Objectives: To assess the association between cognitive reserve (CR) and quality of life (QoL), as well as the role of depression, cognitive functioning, and disability in this association.
Methods: Nationally-representative cross-sectional population-based data on 1973 individuals aged ≥50years from the Spanish sample of the Collaborative Research on Ageing in Europe (COURAGE) study were analysed. CR was a composite score ranging from 0 to 25 obtained from the Cognitive Reserve Questionnaire, which is composed of items on training courses, occupation, musical training, languages, reading activities, intellectual games, and level of education of the participants and their parents. QoL, ranging from 0 to 100, was assessed with the WHOQOL-AGE. Multiple linear regression and mediation analyses were performed.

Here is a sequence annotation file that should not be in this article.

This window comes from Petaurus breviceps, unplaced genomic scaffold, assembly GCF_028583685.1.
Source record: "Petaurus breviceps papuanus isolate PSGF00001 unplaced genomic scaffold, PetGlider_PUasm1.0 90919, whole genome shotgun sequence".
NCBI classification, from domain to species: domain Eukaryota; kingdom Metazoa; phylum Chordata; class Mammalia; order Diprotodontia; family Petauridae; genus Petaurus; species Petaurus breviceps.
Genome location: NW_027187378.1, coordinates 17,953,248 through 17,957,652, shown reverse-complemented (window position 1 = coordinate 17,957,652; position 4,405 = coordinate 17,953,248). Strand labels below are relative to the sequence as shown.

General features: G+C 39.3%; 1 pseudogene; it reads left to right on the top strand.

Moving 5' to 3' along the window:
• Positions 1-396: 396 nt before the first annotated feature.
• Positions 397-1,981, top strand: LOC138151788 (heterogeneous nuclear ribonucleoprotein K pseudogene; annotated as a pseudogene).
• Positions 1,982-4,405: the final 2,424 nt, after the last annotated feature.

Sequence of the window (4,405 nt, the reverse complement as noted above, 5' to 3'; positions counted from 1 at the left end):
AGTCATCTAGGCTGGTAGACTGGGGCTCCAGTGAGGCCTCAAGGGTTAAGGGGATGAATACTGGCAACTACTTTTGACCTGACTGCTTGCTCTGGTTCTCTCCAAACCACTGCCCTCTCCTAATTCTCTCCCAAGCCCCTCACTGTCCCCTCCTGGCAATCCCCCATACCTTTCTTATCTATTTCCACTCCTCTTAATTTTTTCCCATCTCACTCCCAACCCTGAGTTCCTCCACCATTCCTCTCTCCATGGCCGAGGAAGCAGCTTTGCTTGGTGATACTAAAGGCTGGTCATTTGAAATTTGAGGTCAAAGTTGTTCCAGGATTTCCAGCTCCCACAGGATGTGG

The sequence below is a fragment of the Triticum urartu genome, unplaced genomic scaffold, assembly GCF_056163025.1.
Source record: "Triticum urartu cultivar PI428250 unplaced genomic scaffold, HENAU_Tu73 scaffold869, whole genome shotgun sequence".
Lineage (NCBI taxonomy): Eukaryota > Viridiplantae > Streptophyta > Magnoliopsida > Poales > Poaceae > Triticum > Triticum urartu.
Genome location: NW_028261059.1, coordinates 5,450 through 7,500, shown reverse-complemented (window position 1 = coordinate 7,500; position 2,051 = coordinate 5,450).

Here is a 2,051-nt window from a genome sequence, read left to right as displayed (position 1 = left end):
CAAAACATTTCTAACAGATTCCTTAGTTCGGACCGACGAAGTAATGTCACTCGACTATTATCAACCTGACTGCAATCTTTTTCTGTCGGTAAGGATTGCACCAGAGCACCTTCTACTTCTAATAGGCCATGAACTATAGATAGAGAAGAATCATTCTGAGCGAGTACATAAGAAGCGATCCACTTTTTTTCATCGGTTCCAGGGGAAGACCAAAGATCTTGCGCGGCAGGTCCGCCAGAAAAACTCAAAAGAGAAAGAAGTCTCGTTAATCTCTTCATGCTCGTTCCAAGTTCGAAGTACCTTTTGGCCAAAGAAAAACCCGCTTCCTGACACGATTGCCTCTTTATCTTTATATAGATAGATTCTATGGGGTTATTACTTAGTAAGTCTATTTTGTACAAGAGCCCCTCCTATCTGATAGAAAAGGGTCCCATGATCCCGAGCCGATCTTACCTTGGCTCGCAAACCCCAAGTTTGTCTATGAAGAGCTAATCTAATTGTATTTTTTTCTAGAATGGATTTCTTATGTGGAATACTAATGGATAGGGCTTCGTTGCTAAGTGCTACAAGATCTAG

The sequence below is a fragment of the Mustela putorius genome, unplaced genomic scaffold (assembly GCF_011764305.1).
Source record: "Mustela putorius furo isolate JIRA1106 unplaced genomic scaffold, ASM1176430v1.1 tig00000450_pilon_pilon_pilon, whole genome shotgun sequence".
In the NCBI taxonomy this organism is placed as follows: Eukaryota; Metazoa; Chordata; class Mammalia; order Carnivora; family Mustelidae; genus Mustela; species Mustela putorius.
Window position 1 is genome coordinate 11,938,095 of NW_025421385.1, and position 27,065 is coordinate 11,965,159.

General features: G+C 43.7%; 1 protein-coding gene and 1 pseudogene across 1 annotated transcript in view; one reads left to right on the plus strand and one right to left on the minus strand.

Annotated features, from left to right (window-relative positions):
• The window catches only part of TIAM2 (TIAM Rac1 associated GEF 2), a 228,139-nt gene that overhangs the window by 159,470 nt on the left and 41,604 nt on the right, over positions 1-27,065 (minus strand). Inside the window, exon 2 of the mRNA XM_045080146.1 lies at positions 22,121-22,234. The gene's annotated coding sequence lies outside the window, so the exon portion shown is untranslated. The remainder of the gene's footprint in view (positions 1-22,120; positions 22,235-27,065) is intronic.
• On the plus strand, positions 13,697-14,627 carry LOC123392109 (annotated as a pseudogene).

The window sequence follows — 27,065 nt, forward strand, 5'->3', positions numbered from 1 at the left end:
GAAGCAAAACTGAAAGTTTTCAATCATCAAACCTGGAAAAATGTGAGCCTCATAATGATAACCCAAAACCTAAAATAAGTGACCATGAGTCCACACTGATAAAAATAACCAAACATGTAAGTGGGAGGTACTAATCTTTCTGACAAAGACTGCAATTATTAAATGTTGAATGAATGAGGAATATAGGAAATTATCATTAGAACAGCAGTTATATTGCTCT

Results: Higher levels of CR were associated with higher QoL, after controlling for potential confounders (Coef. 0.53; 95% CI=0.36, 0.70). The strongest mediator in this association was disability, which explained about half of the association, while depression and cognition explained 6-10% of this association.
Discussion: CR is associated with higher QoL in older adults. Interventions targeting determinants of CR that can be modified or trained across the lifespan may lead to successful ageing by prolonging autonomous functioning and enhancing QoL.
Keywords: Cognition; Epidemiology; Spain; Well-being.
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